By now you’ll either be a GDPR wizard or you’ll still be trying to get your head around the whole thing. Data who? Cyber what?
In almost every meeting the ‘G’ word comes up: along with a host of GDPR definitions. To help your understanding, we’ve listed here 10 key terms described in plain English to help you digest their meaning. You can see a full list of key GDPR definitions on the ICO website.
Cyber Security – The protection of systems, networks and data in an online environment.
Data Controller – The organisation/person, responsible for making decisions about what happens to personal data, determining the purposes and means of processing.
Data Processor – A third-party organisation/vendor/person that is responsible for processing Personal Data on behalf of a Data Controller. Typically software companies, hosting providers and printers for example. They deal with and store personal information in accordance with instructions by the Data Controller.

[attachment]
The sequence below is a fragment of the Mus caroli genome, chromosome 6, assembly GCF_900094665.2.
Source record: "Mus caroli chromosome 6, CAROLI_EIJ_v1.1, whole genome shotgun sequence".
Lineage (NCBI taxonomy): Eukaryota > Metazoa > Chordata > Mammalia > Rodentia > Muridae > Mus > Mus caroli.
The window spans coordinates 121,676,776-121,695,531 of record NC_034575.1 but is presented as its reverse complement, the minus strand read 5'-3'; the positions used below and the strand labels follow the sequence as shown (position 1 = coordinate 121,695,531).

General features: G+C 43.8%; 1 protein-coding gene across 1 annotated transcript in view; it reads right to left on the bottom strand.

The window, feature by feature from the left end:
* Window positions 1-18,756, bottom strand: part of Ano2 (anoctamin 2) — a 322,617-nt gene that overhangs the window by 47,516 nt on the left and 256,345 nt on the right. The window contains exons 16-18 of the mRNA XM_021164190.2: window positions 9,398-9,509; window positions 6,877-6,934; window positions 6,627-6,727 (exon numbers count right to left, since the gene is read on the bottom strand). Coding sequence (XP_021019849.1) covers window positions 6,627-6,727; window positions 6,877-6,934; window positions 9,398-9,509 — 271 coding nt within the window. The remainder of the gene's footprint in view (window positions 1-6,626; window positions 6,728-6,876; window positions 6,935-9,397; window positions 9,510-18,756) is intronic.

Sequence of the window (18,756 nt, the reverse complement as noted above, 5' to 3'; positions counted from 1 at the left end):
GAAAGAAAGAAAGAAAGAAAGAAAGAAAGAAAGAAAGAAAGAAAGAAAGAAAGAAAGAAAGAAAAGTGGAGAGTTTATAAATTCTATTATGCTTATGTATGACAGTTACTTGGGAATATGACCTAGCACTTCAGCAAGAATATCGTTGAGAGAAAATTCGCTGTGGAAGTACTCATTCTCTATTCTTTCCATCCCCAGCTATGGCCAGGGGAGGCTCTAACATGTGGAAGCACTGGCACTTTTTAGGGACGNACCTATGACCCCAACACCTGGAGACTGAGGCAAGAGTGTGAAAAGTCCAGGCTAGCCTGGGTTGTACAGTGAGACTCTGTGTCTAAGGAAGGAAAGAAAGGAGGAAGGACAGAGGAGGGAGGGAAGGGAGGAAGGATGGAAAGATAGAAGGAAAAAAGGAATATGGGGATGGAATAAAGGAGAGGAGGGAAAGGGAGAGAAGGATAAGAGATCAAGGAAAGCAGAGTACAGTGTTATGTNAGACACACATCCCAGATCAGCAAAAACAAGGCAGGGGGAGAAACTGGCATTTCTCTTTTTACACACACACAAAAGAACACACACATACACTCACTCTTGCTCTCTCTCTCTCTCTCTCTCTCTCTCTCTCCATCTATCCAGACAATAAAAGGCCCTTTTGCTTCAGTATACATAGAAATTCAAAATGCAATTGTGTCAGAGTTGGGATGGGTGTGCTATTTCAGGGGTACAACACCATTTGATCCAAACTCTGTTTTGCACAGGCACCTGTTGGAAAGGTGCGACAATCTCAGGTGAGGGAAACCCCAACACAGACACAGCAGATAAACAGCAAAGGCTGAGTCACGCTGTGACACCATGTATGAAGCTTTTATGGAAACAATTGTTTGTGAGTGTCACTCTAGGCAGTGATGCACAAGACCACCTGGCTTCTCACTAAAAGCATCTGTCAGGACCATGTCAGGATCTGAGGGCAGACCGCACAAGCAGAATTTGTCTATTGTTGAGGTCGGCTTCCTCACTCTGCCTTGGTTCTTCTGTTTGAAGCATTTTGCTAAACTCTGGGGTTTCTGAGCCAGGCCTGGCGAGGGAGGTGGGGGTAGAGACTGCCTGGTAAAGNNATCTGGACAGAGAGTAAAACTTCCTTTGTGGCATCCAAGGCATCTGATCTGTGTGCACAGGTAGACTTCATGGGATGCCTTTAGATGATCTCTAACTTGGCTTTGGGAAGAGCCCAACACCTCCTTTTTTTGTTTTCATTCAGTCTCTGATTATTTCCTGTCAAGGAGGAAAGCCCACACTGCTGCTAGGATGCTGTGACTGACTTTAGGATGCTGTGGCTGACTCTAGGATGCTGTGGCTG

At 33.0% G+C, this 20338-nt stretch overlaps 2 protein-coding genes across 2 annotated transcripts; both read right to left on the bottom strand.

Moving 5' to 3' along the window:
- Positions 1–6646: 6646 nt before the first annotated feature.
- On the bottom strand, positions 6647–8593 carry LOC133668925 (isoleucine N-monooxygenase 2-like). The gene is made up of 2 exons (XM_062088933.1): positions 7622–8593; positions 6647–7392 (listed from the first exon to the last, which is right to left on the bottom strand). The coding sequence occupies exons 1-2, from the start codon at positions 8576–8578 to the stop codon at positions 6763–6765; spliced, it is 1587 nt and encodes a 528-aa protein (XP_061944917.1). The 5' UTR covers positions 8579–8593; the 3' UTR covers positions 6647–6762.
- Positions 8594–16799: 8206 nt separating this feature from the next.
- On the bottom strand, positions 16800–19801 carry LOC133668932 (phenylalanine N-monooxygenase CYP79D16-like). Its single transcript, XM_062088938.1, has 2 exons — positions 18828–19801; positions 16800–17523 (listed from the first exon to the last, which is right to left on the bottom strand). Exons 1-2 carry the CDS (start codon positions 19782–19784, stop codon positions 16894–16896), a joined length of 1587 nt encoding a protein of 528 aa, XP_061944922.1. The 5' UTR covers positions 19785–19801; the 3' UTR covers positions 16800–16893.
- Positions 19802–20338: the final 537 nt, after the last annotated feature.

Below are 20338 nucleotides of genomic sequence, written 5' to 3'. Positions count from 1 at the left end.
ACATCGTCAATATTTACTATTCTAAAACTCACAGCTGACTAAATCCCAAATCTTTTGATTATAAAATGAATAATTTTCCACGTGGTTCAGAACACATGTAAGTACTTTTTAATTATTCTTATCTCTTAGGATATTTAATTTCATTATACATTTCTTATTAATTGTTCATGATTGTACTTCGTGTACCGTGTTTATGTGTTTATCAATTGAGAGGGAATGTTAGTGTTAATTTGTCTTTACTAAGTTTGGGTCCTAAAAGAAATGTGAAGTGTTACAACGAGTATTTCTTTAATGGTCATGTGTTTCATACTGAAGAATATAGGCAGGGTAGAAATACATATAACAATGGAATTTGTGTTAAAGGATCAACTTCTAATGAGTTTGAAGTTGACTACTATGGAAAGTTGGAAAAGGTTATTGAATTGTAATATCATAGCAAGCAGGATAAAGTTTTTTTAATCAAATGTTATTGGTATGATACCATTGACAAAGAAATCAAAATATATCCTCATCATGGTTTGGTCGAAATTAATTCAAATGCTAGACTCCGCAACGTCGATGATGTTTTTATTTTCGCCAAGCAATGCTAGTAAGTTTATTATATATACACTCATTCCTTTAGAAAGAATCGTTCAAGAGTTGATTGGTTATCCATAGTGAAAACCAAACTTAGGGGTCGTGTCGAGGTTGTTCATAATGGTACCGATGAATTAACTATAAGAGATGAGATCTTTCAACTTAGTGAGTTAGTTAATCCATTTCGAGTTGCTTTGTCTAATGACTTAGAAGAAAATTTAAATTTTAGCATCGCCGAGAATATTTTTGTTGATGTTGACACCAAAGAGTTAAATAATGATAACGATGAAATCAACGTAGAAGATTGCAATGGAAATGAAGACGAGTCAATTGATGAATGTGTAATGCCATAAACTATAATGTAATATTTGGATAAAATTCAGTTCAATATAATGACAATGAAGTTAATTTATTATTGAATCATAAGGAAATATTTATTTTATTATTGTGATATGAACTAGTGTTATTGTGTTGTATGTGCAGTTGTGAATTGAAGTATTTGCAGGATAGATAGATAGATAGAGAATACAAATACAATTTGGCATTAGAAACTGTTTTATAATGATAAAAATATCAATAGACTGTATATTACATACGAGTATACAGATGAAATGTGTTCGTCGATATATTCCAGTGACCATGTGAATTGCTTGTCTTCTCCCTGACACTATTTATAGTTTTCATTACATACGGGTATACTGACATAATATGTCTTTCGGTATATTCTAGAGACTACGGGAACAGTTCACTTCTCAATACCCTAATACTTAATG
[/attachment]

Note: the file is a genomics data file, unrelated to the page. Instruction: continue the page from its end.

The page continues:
Data Protection Officer (DPO) – A data security expert who helps Data Controllers and Processors comply with the GDPR, avoid risks when processing personal data and if needed report data breaches to the ICO.
Data Sharing Agreements – A formal contract between Data Controllers and Processors (or Processors and Sub-Processors) that clearly states what data is being shared and how the data can be used.
Data Subject – A person that personal data refers to.
Data Sub-Processor – Where a Processor engages another Processor to complete the service they are providing to the Data Controller. The Data Controller must provide written authorisation to its Processor, agreeing to the use of the Sub-Processor.
Personal Data – Any information that can be used to directly, or indirectly, identify a person (Data Subject). For example, name and address, email address, name and last four digits of credit card, and an IP address.
Sensitive Personal Data – There are special categories of personal data that are considered sensitive and include racial or ethnic origin, political opinions, religious or philosophical views, trade union membership, sexual orientation, and health, genetic and biometric data where processed to uniquely identify an individual.